IRS Issues Relief for Cafeteria Plans in Response to COVID-19
- Permits mid-year election changes during the 2020 calendar year for health coverage, health FSAs, and DCAPs as a result of the COVID-19 pandemic.
- Extends claims periods for employees to apply unused amounts remaining in a health FSA or DCAP for expenses incurred for those same qualified benefits through December 31, 2020.
- Clarifies that the relief for HDHPs to cover expenses related to testing for and treatment of COVID-19 and the temporary exemption for telehealth services apply retroactively to January 1, 2020.
- Increases the limit of unused health FSA carryover amounts to $550 from $500.
- Clarifies reimbursement rules associated with Individual Coverage Health Reimbursement Arrangements (“ICHRAs”).
IRS Notice 2020-29: Cafeteria Plan and HDHPs
- Make a new election for employer-sponsored health coverage, where the employee had initially declined to elect such coverage.
- Revoke an existing election for employer-sponsored health coverage and make a new election to enroll in different health coverage sponsored by the employer (including changing enrollment from self-only coverage to family coverage).
- Revoke an existing election for employer-sponsored health coverage, provided that the employee must attest in writing that he or she is enrolled, or immediately will enroll, in other health coverage not sponsored by the employer.
- With respect to a health FSA election, revoke an election, make a new election, or decrease or increase an existing election.
- With respect to a DCAP election, make a new election, or decrease or increase an existing election.
To prevent the potential for adverse selection as a result of adopting these new permitted election changes, an employer may consider limiting elections to circumstances where the employee’s coverage will be increased or improved as a result of the election.
The relief relating to employer-sponsored health coverage applies to employers who sponsor both fully insured health coverage as well as those who sponsor self-funded health coverage. It is important to note that nothing in the IRS guidance requires carriers or selffunded health plans (including stop loss insurance) to permit mid-year enrollment and/or coverage changes for COVID-19 related reasons. Prior to implementing these new mid-year election changes under the cafeteria plan rules (specifically, Option #1, #2 and/or #3 above), it is important to understand whether the carrier (or plan terms) will allow for such changes mid-year.
The relief relating to health FSAs applies to all health FSAs, including limited purpose health FSAs. Additionally, with respect to health FSAs and DCAPs, an employer may limit mid-year elections to amounts no less than those amounts that have already been reimbursed.
Written Attestation Required When Coverage Is Dropped.
If an employer permits an employee to revoke an existing election for employer-sponsored health coverage under Option #3 above, the employer must receive written attestation from the employee that the employee is either already enrolled, or immediately will enroll, in other comprehensive health coverage not sponsored by the employer. The employer may rely on such written attestation provided by the employee, unless the employer has actual knowledge that the employee is not, or will not be, enrolled in other comprehensive health coverage not sponsored by the employer.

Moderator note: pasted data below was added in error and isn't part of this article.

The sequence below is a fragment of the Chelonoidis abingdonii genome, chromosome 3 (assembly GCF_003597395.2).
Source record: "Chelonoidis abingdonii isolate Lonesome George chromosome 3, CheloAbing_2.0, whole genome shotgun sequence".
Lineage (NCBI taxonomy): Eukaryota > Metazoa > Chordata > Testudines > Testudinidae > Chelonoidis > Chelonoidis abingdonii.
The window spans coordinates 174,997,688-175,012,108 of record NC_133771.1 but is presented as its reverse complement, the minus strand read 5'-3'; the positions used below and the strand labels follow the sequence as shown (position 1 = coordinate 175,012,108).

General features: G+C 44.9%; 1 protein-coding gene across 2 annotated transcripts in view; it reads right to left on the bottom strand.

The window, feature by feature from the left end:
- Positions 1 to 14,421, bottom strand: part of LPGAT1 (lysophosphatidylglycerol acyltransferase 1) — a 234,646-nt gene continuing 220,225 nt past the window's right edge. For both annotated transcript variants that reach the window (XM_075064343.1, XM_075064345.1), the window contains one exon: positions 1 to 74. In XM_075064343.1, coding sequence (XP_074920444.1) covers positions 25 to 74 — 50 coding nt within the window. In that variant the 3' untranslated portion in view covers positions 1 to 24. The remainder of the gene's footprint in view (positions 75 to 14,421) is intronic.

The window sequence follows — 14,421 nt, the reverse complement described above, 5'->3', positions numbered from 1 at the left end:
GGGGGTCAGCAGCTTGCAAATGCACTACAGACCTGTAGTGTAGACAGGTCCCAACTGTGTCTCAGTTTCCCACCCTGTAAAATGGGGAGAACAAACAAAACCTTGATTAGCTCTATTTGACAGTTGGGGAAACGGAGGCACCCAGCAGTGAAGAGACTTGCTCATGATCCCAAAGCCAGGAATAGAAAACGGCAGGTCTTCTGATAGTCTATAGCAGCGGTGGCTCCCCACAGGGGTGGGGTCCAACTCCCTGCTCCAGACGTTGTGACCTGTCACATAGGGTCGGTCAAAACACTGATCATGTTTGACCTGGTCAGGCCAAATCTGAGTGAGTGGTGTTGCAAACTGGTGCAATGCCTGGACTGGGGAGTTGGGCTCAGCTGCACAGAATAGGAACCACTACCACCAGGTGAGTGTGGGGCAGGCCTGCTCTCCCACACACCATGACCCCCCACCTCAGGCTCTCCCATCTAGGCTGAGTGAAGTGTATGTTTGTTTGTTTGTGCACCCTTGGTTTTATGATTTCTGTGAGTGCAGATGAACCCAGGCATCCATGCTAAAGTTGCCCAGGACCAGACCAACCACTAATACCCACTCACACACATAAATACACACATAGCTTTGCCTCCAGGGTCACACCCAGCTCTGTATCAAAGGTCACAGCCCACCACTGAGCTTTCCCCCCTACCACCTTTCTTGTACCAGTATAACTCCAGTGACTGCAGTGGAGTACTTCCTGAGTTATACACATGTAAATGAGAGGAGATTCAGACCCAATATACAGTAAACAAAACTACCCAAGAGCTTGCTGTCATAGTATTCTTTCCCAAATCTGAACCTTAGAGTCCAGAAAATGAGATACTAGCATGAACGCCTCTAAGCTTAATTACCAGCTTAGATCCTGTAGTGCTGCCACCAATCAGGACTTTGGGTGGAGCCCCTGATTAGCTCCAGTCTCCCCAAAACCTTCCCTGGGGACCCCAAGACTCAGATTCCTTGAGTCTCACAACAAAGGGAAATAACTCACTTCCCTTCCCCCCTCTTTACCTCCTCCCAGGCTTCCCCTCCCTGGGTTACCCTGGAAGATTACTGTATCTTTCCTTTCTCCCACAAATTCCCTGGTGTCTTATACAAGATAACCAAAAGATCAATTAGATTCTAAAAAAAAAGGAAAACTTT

Notice 2020-29 offers the following as an example of an acceptable written attestation:
I attest that I am enrolled in, or immediately will enroll in, one of the following types of coverage: (1) employer-sponsored health coverage through the employer of my spouse or parent; (2) individual health insurance coverage enrolled in through the Health Insurance Marketplace (also known as the Health Insurance Exchange); (3) Medicaid; (4) Medicare; (5) TRICARE; (6) Civilian Health and Medical Program of the Department of Veterans Affairs (CHAMPVA); or (7) other coverage that provides comprehensive health benefits (for example, health insurance purchased directly from an insurance company or health insurance provided through a student health plan).
Extended Claims Periods for Health FSAs and DCAPs
For example, an employer who sponsors a Section 125 plan with a health FSA that has a plan year that runs from January 1 to December 31, with a grace period ending on March 15 immediately following the end of each plan year, may amend the Section 125 plan to permit participants to apply unused amounts in the health FSA as of March 15, 2020, to reimburse the participant for qualified expenses incurred through December 31, 2020. It should be noted that Section 125 plans with a plan year ending on or after October 31, 2020 will not need this relief, as they will continue to be able to provide a grace period of up to two months and 15 days, which would permit the reimbursement of qualified expenses incurred after December 31, 2020.
Generally, a health FSA may either provide for a grace period or a carryover amount but may not have both. This relief is available both to Section 125 plans that have a grace period and those that provide for a carryover.
Notice 2020-29 provides the following examples to illustrate how a Section 125 plan with a July 1 plan year and a $500 carryover would implement the extended period for incurring claims allowed:
An employer provides a health FSA under a Section 125 plan that allows a $500 carryover for the plan year ending June 30, 2020. In accordance with the relief provided for in Notice 2020-29 and Notice 2020-33, the employer may amend the Section 125 plan to adopt a $550 carryover (see below for a discussion regarding Notice 2020-33) beginning with the 2020 plan year, and may also amend the plan to adopt a temporary extension that allows for claims incurred on or before December 31, 2020, to be paid with respect to health FSA balances remaining from plan year ending June 30, 2020.